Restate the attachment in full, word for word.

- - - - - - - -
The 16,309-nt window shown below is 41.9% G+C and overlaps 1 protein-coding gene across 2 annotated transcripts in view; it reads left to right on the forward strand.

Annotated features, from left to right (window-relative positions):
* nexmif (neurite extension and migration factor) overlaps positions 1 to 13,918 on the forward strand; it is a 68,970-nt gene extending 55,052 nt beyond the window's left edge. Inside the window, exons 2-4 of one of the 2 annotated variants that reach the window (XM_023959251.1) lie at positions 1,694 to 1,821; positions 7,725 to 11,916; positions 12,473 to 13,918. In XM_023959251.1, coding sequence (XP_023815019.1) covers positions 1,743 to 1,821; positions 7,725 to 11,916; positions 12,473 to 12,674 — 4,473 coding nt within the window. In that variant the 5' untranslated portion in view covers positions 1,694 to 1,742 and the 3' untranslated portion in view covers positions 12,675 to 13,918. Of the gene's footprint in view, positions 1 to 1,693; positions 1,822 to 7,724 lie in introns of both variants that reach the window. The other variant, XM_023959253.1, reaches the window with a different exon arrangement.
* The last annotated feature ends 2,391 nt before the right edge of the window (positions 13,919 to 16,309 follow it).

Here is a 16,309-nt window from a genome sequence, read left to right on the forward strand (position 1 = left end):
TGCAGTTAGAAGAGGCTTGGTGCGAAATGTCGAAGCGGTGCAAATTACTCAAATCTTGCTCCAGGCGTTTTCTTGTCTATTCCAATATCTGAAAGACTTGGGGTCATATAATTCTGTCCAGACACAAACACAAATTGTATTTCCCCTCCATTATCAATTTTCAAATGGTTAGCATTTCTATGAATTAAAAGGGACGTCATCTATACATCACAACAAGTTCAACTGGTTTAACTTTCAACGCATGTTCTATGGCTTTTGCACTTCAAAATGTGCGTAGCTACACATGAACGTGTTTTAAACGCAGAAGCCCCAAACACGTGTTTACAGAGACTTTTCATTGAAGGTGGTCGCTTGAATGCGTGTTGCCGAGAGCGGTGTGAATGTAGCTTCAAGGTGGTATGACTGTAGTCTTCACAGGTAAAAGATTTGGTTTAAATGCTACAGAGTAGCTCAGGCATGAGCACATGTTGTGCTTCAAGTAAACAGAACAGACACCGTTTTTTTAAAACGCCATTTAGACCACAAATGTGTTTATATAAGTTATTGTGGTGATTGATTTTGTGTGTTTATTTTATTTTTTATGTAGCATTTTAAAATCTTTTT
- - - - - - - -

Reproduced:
The 16,309-nt window shown below is 41.9% G+C and overlaps 1 protein-coding gene across 2 annotated transcripts in view; it reads left to right on the forward strand.

Annotated features, from left to right (window-relative positions):
* nexmif (neurite extension and migration factor) overlaps positions 1 to 13,918 on the forward strand; it is a 68,970-nt gene extending 55,052 nt beyond the window's left edge. Inside the window, exons 2-4 of one of the 2 annotated variants that reach the window (XM_023959251.1) lie at positions 1,694 to 1,821; positions 7,725 to 11,916; positions 12,473 to 13,918. In XM_023959251.1, coding sequence (XP_023815019.1) covers positions 1,743 to 1,821; positions 7,725 to 11,916; positions 12,473 to 12,674 — 4,473 coding nt within the window. In that variant the 5' untranslated portion in view covers positions 1,694 to 1,742 and the 3' untranslated portion in view covers positions 12,675 to 13,918. Of the gene's footprint in view, positions 1 to 1,693; positions 1,822 to 7,724 lie in introns of both variants that reach the window. The other variant, XM_023959253.1, reaches the window with a different exon arrangement.
* The last annotated feature ends 2,391 nt before the right edge of the window (positions 13,919 to 16,309 follow it).

Here is a 16,309-nt window from a genome sequence, read left to right on the forward strand (position 1 = left end):
TGCAGTTAGAAGAGGCTTGGTGCGAAATGTCGAAGCGGTGCAAATTACTCAAATCTTGCTCCAGGCGTTTTCTTGTCTATTCCAATATCTGAAAGACTTGGGGTCATATAATTCTGTCCAGACACAAACACAAATTGTATTTCCCCTCCATTATCAATTTTCAAATGGTTAGCATTTCTATGAATTAAAAGGGACGTCATCTATACATCACAACAAGTTCAACTGGTTTAACTTTCAACGCATGTTCTATGGCTTTTGCACTTCAAAATGTGCGTAGCTACACATGAACGTGTTTTAAACGCAGAAGCCCCAAACACGTGTTTACAGAGACTTTTCATTGAAGGTGGTCGCTTGAATGCGTGTTGCCGAGAGCGGTGTGAATGTAGCTTCAAGGTGGTATGACTGTAGTCTTCACAGGTAAAAGATTTGGTTTAAATGCTACAGAGTAGCTCAGGCATGAGCACATGTTGTGCTTCAAGTAAACAGAACAGACACCGTTTTTTTAAAACGCCATTTAGACCACAAATGTGTTTATATAAGTTATTGTGGTGATTGATTTTGTGTGTTTATTTTATTTTTTATGTAGCATTTTAAAATCTTTTT